I think he's definitety right, but he is taking a pretty long view of history when he writes: "Yesterday, the global economy was built on debtors' prisons, usury, expropriation, colonialism, and slavery. Today, it isn't." and "Yet even two hundred years from now, I'm sure incumbents will ask—what, you want us to do more good? And then, as ever, from under their patrician noses, revolutionaries who can do better will disrupt them." And while Umair's language speaks to me, I don't know if it is as catchy as "incentives matter" to those marching off to Wall Street. As Dr. Martin Luther King Jr. said, "The arc of the moral universe is long, but it bends toward justice."
➻ Richard Florida also takes a longer view in his works about the creative class—such as The Rise of the Creative Class—and he has a great new book coming out in May called The Great Reset. You can get a taste of the book in his March article in The Atlantic, How the Crash Will Reshape America, or by reading his recent interview with Conor Clarke for the same magazine.
➻ Portfolio has posted a new issue of The Business Beat. Featured this month are Peter Escher, author of The MBA Oath, Michael O'Malley, author of The Wisdom of Bees, and, as always, our own peerless leader Jack Covert in his Just Jack corner. Jack discusses Po Bronson's What Should I Do With My Life, one of The 100 Best Business Books of All Time and a close second (in my mind) to Studs Terkel's Working as the best book of interviews ever created about work.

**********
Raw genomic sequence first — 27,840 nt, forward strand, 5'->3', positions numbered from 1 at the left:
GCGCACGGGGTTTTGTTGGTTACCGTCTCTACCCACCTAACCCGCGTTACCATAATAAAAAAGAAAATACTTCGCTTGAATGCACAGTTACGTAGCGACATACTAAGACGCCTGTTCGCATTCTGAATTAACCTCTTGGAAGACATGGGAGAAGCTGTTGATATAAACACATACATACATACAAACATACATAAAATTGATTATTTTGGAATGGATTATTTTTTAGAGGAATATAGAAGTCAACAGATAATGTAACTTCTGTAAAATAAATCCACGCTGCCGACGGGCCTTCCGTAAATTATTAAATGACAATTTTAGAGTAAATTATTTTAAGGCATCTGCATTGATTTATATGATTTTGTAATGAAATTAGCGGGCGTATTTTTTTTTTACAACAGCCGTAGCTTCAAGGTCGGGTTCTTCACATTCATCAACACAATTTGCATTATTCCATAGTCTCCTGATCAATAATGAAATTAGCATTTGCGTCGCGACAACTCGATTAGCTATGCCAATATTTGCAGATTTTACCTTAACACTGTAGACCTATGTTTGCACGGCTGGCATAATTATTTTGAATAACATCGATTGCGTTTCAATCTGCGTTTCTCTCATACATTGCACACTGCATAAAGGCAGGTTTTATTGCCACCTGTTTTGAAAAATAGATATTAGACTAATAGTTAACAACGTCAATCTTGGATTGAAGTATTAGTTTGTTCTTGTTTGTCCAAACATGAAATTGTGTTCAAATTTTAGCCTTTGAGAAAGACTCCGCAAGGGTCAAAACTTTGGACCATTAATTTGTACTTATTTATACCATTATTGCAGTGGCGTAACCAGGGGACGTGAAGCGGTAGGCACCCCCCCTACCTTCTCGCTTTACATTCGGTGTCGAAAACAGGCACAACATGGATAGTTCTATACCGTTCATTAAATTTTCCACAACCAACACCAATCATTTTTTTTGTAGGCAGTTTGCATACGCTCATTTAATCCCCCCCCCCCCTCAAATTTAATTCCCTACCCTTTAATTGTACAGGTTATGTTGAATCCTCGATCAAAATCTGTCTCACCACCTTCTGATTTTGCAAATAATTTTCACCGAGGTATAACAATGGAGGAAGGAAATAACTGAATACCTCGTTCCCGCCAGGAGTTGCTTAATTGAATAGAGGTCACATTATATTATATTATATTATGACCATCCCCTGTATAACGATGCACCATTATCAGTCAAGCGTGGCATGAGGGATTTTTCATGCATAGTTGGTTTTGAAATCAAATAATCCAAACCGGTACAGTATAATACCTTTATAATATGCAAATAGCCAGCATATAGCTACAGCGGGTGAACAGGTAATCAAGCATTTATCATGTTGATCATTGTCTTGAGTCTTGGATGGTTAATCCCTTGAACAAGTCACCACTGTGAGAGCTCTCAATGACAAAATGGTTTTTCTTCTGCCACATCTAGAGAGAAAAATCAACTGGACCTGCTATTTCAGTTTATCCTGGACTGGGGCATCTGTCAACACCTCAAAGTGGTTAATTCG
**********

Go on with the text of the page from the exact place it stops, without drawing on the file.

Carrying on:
Books 100 Best Business Books of All Time provides 100 units with a discussion of book selection of different problems. This book is like a "dictionary" of business books that point us in order to save time, money and energy before seeking appropriate books.
(Shakes fist at Google Translate.)
*This applies only to those of you that can actually read Indonesian.
➻ Peter Elkind's new book, Rough Justice: The Rise and fall of Eliot Spitzer, is embargoed until next Tuesday, but you can get a preview at Fortune, blessed as they were with an an exclusive excerpt. "'Is there a way to wire money where it's not evident that it's coming from me?' the governor asked."
➻ The Web Designer Depot posted a great overview of Scott Belsky's Making Ideas Happen by Cameron Chapman. He writes "Making Ideas Happen is an excellent resource for those of us who have no shortage of ideas but often have a hard time seeing those ideas through to completion." That is everyone I know, including me and probably you.
➻ Roger C. Parker has a novel idea: Learn to write a business book by studying 800-CEO-READ’s Top 25 Business Books.
➻ Following the Freakonomics trend, America's finest news source, The Onion, reported recently that "last month's quarter-inch drop in height among Mexican dead-lift competitors in the middle-heavyweight division could spell disaster for GE's aviation and software subsidiaries." "But, like anything else, a shrewd investor must always ask himself one thing: How many hot dogs did I eat last year?"
➻ I'll ask her someday.